“It was a lovely atmosphere. I don’t often come down to the lounge but I enjoyed it so much that I missed my other club to stay on. I got to see my neighbours too who I don’t see much.”


The ‘Make It Happen Fund’: resident microgrants

What did we do?

Across Southwark, Bradford and BCP, we offered grants of up to £500 to social housing residents to run their own projects that respond to loneliness and social isolation. 27 grants have so far been awarded.

Age Friendly Coordinators and a panel of housing providers developed an accessible and light-touch application form, responded quickly to applications, and offered support to applicants to deliver their ideas and deliver projects.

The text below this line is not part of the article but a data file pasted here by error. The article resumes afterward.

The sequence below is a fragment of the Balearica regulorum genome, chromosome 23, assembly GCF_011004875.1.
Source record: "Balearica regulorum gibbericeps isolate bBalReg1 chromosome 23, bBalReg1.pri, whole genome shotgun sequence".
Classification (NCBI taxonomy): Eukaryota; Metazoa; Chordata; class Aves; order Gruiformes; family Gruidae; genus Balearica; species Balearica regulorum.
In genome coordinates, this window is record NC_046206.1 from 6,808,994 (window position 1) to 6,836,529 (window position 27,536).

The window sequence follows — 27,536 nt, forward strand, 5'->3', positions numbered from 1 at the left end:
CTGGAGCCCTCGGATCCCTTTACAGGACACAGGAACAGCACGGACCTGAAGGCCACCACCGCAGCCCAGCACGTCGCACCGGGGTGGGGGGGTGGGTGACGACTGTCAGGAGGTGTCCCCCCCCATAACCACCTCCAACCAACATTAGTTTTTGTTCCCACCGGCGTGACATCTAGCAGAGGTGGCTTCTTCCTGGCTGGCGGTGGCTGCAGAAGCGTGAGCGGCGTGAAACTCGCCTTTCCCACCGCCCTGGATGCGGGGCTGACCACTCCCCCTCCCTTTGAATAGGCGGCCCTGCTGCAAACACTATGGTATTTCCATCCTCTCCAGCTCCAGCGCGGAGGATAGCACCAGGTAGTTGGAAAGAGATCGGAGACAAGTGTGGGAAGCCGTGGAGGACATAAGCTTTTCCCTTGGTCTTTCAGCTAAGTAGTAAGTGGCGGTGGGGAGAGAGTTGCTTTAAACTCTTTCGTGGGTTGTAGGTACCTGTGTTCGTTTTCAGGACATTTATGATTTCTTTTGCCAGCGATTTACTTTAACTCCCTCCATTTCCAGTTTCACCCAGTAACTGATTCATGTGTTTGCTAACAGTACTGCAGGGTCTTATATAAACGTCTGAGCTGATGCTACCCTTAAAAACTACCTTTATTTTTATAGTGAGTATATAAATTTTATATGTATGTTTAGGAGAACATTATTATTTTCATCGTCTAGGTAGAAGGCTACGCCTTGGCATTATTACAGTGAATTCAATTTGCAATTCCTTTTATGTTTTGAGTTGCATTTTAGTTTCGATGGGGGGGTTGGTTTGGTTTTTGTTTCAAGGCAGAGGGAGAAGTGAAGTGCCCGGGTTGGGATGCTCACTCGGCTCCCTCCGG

Residents applied for all sorts of things, including exercise and art classes, equipment for their own groups and activities, social events, and improvement to indoor and outdoor communal spaces.

The outcomes

What made this fund particularly effective?

The offer of micro-grants to residents shows clear promise for reducing loneliness and isolation by building connections, building people’s confidence and motivation to engage with others, among other benefits.

However, change is needed to the approach to increase up-take by residents. It is recommended that staff members should take the time to engage in conversations about loneliness and idea generation with residents, the application process should be simple and accessible, there should be a focus on residents using their own skills and experience.

Resident feedback

“I feel more confident mixing with people and in myself.”

“We can’t stay stuck at home. We need to get out and get to know people.”

“You won’t feel lonely when you come here.”

“Others have said I know where to knock if we need anything.”

Learn more

If you would like to learn more about the work being done by the Age Friendly Programme, get in touch with HACT Programme Manager, Paramjot Kaur.